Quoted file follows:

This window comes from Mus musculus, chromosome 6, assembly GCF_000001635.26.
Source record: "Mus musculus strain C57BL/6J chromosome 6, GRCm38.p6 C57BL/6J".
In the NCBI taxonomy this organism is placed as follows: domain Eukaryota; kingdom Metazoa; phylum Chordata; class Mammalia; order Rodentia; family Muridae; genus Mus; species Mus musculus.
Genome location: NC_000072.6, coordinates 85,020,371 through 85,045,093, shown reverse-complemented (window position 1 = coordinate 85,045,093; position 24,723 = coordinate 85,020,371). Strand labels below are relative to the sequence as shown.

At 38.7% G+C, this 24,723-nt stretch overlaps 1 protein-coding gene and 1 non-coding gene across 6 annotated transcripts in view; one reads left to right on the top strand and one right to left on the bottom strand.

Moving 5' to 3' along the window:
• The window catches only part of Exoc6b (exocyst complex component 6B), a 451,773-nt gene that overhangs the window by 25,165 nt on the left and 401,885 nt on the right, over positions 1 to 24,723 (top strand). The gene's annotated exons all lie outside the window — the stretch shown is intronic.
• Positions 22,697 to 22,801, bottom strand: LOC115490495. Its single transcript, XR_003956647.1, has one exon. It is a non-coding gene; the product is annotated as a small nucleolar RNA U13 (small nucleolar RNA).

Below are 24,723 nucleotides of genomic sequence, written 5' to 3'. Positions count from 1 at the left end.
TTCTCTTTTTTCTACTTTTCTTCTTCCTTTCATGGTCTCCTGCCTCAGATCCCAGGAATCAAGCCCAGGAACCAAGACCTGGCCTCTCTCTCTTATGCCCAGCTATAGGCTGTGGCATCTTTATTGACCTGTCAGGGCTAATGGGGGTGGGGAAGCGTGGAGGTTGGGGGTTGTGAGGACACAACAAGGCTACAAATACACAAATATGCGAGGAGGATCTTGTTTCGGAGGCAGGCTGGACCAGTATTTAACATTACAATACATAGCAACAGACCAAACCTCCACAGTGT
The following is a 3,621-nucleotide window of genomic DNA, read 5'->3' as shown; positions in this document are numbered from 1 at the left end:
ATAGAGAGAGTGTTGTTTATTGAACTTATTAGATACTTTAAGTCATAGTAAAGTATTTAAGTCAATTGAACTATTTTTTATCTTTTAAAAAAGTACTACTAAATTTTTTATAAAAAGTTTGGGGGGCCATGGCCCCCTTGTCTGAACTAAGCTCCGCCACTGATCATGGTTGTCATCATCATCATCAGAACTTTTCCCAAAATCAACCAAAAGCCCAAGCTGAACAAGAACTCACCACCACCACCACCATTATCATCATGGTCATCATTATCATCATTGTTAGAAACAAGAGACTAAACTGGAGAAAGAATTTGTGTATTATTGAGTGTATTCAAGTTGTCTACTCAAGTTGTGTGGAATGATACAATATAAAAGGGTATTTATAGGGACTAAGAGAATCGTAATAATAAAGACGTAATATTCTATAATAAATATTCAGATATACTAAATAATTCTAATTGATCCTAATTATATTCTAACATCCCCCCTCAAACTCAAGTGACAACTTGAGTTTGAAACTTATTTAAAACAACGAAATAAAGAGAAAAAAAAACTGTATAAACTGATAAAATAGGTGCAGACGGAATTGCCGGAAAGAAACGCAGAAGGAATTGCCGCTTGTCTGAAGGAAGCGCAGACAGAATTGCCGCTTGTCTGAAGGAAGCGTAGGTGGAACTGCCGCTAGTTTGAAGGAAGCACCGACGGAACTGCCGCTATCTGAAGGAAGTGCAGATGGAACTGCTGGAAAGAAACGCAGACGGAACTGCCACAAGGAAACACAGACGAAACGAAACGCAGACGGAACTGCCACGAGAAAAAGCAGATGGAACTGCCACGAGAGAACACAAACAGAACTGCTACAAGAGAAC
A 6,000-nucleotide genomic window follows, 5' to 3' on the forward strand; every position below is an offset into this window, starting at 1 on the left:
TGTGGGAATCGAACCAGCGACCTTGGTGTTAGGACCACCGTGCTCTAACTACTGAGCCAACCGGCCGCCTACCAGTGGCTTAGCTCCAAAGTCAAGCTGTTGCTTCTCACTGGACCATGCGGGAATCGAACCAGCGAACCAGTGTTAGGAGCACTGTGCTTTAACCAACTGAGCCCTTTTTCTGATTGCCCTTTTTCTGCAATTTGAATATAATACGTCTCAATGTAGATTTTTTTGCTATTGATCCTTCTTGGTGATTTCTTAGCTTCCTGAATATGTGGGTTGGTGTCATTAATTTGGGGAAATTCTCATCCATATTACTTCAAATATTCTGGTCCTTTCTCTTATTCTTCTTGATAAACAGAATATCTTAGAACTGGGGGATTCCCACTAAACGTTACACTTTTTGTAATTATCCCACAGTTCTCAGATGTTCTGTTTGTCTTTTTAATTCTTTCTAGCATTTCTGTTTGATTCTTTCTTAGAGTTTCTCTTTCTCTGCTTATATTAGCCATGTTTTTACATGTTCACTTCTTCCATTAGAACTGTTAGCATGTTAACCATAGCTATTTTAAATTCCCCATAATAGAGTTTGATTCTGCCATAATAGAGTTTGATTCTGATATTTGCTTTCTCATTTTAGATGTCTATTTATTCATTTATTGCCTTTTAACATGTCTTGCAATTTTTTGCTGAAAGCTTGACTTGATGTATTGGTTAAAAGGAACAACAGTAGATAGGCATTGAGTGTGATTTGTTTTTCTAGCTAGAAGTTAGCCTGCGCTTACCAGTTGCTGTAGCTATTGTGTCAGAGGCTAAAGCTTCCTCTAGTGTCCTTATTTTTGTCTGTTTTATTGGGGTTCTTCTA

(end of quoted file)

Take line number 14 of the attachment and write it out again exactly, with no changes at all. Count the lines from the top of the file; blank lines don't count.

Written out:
TGTGGGAATCGAACCAGCGACCTTGGTGTTAGGACCACCGTGCTCTAACTACTGAGCCAACCGGCCGCCTACCAGTGGCTTAGCTCCAAAGTCAAGCTGTTGCTTCTCACTGGACCATGCGGGAATCGAACCAGCGAACCAGTGTTAGGAGCACTGTGCTTTAACCAACTGAGCCCTTTTTCTGATTGCCCTTTTTCTGCAATTTGAATATAATACGTCTCAATGTAGATTTTTTTGCTATTGATCCTTCTTGGTGATTTCTTAGCTTCCTGAATATGTGGGTTGGTGTCATTAATTTGGGGAAATTCTCATCCATATTACTTCAAATATTCTGGTCCTTTCTCTTATTCTTCTTGATAAACAGAATATCTTAGAACTGGGGGATTCCCACTAAACGTTACACTTTTTGTAATTATCCCACAGTTCTCAGATGTTCTGTTTGTCTTTTTAATTCTTTCTAGCATTTCTGTTTGATTCTTTCTTAGAGTTTCTCTTTCTCTGCTTATATTAGCCATGTTTTTACATGTTCACTTCTTCCATTAGAACTGTTAGCATGTTAACCATAGCTATTTTAAATTCCCCATAATAGAGTTTGATTCTGCCATAATAGAGTTTGATTCTGATATTTGCTTTCTCATTTTAGATGTCTATTTATTCATTTATTGCCTTTTAACATGTCTTGCAATTTTTTGCTGAAAGCTTGACTTGATGTATTGGTTAAAAGGAACAACAGTAGATAGGCATTGAGTGTGATTTGTTTTTCTAGCTAGAAGTTAGCCTGCGCTTACCAGTTGCTGTAGCTATTGTGTCAGAGGCTAAAGCTTCCTCTAGTGTCCTTATTTTTGTCTGTTTTATTGGGGTTCTTCTA